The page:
- It is discouraging. You can only be told so many times that you don’t matter and that you need to come back later. I think young people – though I may not agree with them – sometimes have the best views and the strongest views. At one point, we were younger people with political views. I absolutely had stupid views in high school and college, but it didn’t mean that they weren’t sincere. Churchill said: “anyone who was not a liberal at 20 years of age had no heart, while anyone who was still a liberal at 40 had no head.” Conservatives push youth aside since they tend to have more radical views – they’re not as jaded. The young believe in equal marriage and Medicare for all: these aren’t slim margins, they’re huge. If you have a view with a large group of people, you want to discourage them. Is it a deliberate attempt to discourage participation? No. It’s older people fixed in their ways. Everyone has views that aren’t well-informed or thought out.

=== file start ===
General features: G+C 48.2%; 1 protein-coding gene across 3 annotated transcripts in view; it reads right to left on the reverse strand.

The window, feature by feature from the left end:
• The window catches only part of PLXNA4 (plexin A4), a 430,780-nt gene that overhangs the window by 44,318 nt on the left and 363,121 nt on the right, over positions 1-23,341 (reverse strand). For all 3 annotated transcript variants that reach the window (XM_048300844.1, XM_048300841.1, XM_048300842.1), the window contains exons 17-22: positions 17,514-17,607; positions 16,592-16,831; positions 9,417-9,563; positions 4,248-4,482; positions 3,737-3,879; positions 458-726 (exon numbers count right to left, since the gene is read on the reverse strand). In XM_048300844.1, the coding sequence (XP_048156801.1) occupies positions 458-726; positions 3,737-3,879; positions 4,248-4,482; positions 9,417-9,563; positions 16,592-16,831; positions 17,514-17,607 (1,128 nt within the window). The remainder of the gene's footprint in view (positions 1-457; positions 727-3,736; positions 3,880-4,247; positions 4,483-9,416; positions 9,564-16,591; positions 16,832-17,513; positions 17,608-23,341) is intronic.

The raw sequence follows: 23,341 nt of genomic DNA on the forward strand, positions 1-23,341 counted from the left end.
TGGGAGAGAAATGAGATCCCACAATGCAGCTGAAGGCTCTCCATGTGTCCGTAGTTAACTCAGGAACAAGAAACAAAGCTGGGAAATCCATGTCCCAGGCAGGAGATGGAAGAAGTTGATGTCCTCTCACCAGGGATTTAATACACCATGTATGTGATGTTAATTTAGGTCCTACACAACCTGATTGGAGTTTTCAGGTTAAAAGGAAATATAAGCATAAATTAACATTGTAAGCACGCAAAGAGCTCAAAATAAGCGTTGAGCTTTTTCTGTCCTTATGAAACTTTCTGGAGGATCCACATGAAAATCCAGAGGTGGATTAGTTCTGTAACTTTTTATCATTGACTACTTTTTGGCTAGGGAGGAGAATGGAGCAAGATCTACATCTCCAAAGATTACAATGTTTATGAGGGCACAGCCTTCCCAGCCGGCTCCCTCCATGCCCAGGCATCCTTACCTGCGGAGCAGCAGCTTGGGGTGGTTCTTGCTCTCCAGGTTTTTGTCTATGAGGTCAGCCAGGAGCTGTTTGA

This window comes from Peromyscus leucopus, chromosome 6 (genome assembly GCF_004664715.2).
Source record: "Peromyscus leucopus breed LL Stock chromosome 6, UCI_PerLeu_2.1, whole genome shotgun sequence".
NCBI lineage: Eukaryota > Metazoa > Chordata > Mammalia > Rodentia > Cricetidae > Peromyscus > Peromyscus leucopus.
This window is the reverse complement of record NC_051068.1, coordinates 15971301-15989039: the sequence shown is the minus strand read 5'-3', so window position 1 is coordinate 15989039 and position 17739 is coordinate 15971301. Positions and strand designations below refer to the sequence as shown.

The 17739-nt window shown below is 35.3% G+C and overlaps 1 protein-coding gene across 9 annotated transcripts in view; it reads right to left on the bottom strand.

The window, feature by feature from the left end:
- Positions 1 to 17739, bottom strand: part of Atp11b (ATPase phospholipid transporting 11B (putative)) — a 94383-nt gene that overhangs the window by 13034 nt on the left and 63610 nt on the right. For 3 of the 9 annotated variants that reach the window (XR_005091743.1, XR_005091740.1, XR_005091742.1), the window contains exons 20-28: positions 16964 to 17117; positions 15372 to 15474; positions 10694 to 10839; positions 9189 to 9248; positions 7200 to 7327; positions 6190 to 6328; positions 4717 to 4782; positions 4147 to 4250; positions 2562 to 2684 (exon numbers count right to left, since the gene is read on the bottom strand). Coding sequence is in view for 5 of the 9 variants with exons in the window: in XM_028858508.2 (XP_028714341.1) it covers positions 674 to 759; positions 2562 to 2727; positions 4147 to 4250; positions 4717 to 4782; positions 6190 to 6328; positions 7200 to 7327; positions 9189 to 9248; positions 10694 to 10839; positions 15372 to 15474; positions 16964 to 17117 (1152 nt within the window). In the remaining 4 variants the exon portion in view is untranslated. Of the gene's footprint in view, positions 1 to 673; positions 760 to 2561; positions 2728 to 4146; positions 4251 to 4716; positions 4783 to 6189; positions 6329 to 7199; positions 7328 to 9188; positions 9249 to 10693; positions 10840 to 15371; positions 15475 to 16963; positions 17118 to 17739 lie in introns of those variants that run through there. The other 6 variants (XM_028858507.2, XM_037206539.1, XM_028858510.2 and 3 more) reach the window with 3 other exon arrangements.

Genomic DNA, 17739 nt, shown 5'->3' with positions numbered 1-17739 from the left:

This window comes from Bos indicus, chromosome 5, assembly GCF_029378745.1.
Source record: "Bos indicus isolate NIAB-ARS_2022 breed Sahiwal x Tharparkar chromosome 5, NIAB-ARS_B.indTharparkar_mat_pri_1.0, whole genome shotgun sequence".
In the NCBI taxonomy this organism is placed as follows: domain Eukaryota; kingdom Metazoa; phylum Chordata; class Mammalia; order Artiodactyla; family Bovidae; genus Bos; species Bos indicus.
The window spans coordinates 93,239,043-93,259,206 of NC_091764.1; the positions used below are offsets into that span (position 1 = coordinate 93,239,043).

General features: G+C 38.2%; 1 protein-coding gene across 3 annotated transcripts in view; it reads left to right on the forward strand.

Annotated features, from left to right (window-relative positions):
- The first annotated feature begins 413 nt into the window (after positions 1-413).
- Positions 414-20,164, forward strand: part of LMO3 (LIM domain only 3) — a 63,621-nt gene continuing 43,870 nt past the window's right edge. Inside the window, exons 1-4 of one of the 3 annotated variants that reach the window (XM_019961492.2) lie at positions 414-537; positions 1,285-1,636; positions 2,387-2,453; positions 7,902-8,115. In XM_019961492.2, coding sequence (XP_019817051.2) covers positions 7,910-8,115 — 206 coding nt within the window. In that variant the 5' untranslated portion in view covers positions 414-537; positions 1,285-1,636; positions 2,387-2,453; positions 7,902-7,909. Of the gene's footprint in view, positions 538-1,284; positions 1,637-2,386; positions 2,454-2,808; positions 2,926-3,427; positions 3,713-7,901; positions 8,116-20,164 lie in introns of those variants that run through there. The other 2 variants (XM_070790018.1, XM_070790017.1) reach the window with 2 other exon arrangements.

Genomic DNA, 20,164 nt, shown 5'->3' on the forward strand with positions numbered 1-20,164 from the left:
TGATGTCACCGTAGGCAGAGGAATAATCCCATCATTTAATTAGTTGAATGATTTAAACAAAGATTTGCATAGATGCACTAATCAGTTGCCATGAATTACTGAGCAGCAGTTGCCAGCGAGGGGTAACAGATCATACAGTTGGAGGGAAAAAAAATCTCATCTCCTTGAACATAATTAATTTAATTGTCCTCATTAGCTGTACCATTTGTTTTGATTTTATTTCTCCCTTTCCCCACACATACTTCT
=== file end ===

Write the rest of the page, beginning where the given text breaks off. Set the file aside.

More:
- Don’t give up making your voice heard. If you believe in something and it’s well thought out, go with it. Just because an adult tells you it’s a bad idea doesn’t mean it’s wrong, though people who have totally ridiculous ideas should be ignored. But even then, just because a well reasoned idea is silly doesn’t mean you should give it up.
- This particular election was really disillusioning for a lot of people, and younger people in particular. Because they’ve grown up with the internet, I think the 18-29 age group is generally skeptical of government (which made a lot of people hesitant to vote for Hillary) and is generally socially progressive (which made a lot of people hesitant to vote for Trump). When people don’t see a candidate that they feel represents their interests and/or experiences, they’re unlikely to show up to vote.
- As with everything, it varies by student. I find that most of my students have a general awareness of what’s going on, but I don’t think many of my students spend much time really delving into political issues. I get it: politics are complicated, and y’all have a lot on your plates. I’m sympathizing with, not condoning, this.